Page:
Opening: Friday, June 7 from 7pm to 11pm
Read Sayyah Hart-Bey’s Interview with Aniekan Udofia by clicking here.
It Was Written will be on view through June 30, 2013.
For It Was Written, opening June 7, 7 – 11pm, DC street artists and muralists HKS 181 and Aniekan Udofia explore the intersection of hip hop and storytelling. Over time, hip hop’s guiding principle of chronicling the culture of urban Americans has been replaced by an egocentric bravado rooted in fantasy. The work in It Was Written is born out of Aniekan and HKS 181’s desire to document the importance of the commonly shared narrative to hip hop music.
The paintings depict literal and conceptual interpretations of classic and underground songs. In response to A Tribe Called Quest’s Buggin’ Out, Aniekan borrows from the opening lyric, “Microphone check one, two what is this,” to create pop art featuring a mic, signing hands and a child scratching his head. For The Last Emperor’s song Meditation, HKS 181 captures the private moment of a beatific mother holding a child.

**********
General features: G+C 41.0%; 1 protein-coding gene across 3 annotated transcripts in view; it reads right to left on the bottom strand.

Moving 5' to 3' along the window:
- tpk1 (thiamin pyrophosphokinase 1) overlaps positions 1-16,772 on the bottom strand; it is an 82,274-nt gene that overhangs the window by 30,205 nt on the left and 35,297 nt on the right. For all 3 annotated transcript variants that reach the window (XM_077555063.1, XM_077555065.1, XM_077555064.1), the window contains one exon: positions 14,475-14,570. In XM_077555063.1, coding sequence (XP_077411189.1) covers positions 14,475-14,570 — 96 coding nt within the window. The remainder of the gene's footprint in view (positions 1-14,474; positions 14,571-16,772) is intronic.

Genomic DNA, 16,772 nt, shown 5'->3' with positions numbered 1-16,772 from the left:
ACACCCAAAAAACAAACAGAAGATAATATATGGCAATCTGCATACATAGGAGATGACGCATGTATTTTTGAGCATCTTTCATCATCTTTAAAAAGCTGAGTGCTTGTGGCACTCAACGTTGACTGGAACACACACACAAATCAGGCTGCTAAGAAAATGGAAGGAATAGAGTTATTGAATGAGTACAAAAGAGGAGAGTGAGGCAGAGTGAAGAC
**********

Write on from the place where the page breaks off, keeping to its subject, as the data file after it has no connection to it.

Aniekan says, “HKS and I are both from foreign backgrounds, El Salvador and Nigeria, but we share the same interest in the history and direction of American hip hop music. The collaboration feels like it was meant to be. That’s why we titled the show after the Nas album It Was Written.”
About Aniekan Udofia
The DC-based, Nigerian artist Aniekan Udofia is known for his Fredrick Douglas Mural in Anacostia as well as his Duke Ellington and Ben’s Chili Bowl murals on the U Street Corridor. Aniekan has participated in live painting events sponsored by the likes of Red Bull, Heineken, Honda, Current TV, Timberland and Adidas. He has garnered national attention with his caricatures and illustrations for urban publications XXL, Vibe, Rime, Elemental, DC Pulse, Frank 151 and The Source.
About HKS 181
The DC-based, El Salvadorian artist HKS 181 has been a part of exhibitions at The Lorton Workhouse Arts Center, Joan Hisaoka Art Gallery, and The Corcoran College of Art and Design’s Gallery 31. His murals are on view in the Columbia Heights, Cardozo and Ivy City neighborhoods in Washington, DC and The Franklin and Howard Street Corridor in Baltimore, MD. In 2012, the artist created a 200-foot mural in Santa Cruz de la Sierra, Bolivia as part of a cultural exchange program in partnership with the United States Embassy in Bolivia.
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